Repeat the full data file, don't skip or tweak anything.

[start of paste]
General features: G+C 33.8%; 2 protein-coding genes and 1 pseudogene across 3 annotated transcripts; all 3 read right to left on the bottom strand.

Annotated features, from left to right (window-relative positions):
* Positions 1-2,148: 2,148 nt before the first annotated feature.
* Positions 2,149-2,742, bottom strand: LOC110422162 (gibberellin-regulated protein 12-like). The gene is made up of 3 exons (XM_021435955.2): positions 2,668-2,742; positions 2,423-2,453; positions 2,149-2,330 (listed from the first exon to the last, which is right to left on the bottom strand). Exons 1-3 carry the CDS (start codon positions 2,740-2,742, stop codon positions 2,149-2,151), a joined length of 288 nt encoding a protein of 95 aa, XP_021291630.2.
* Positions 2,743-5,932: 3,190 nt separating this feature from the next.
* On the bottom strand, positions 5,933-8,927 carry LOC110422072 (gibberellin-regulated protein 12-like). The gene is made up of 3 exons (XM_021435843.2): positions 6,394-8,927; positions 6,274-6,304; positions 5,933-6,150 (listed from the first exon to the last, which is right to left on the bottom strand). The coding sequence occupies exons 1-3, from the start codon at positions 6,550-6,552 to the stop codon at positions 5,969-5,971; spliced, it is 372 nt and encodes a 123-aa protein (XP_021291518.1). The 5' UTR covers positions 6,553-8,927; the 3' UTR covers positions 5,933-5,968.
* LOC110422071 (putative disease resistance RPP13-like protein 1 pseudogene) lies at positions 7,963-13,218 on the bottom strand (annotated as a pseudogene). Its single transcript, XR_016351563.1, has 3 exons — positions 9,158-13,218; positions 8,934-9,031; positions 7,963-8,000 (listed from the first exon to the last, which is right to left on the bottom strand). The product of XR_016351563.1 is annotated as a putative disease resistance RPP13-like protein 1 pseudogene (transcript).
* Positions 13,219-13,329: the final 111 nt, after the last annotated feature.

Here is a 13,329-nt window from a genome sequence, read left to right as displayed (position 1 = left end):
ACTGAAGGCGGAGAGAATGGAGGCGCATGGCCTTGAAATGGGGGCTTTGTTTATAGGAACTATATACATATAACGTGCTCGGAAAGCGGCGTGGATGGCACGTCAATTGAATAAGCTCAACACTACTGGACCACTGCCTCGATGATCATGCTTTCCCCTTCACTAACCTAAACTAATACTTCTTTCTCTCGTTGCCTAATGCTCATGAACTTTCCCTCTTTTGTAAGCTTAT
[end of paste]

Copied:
General features: G+C 33.8%; 2 protein-coding genes and 1 pseudogene across 3 annotated transcripts; all 3 read right to left on the bottom strand.

Annotated features, from left to right (window-relative positions):
* Positions 1-2,148: 2,148 nt before the first annotated feature.
* Positions 2,149-2,742, bottom strand: LOC110422162 (gibberellin-regulated protein 12-like). The gene is made up of 3 exons (XM_021435955.2): positions 2,668-2,742; positions 2,423-2,453; positions 2,149-2,330 (listed from the first exon to the last, which is right to left on the bottom strand). Exons 1-3 carry the CDS (start codon positions 2,740-2,742, stop codon positions 2,149-2,151), a joined length of 288 nt encoding a protein of 95 aa, XP_021291630.2.
* Positions 2,743-5,932: 3,190 nt separating this feature from the next.
* On the bottom strand, positions 5,933-8,927 carry LOC110422072 (gibberellin-regulated protein 12-like). The gene is made up of 3 exons (XM_021435843.2): positions 6,394-8,927; positions 6,274-6,304; positions 5,933-6,150 (listed from the first exon to the last, which is right to left on the bottom strand). The coding sequence occupies exons 1-3, from the start codon at positions 6,550-6,552 to the stop codon at positions 5,969-5,971; spliced, it is 372 nt and encodes a 123-aa protein (XP_021291518.1). The 5' UTR covers positions 6,553-8,927; the 3' UTR covers positions 5,933-5,968.
* LOC110422071 (putative disease resistance RPP13-like protein 1 pseudogene) lies at positions 7,963-13,218 on the bottom strand (annotated as a pseudogene). Its single transcript, XR_016351563.1, has 3 exons — positions 9,158-13,218; positions 8,934-9,031; positions 7,963-8,000 (listed from the first exon to the last, which is right to left on the bottom strand). The product of XR_016351563.1 is annotated as a putative disease resistance RPP13-like protein 1 pseudogene (transcript).
* Positions 13,219-13,329: the final 111 nt, after the last annotated feature.

Here is a 13,329-nt window from a genome sequence, read left to right as displayed (position 1 = left end):
ACTGAAGGCGGAGAGAATGGAGGCGCATGGCCTTGAAATGGGGGCTTTGTTTATAGGAACTATATACATATAACGTGCTCGGAAAGCGGCGTGGATGGCACGTCAATTGAATAAGCTCAACACTACTGGACCACTGCCTCGATGATCATGCTTTCCCCTTCACTAACCTAAACTAATACTTCTTTCTCTCGTTGCCTAATGCTCATGAACTTTCCCTCTTTTGTAAGCTTAT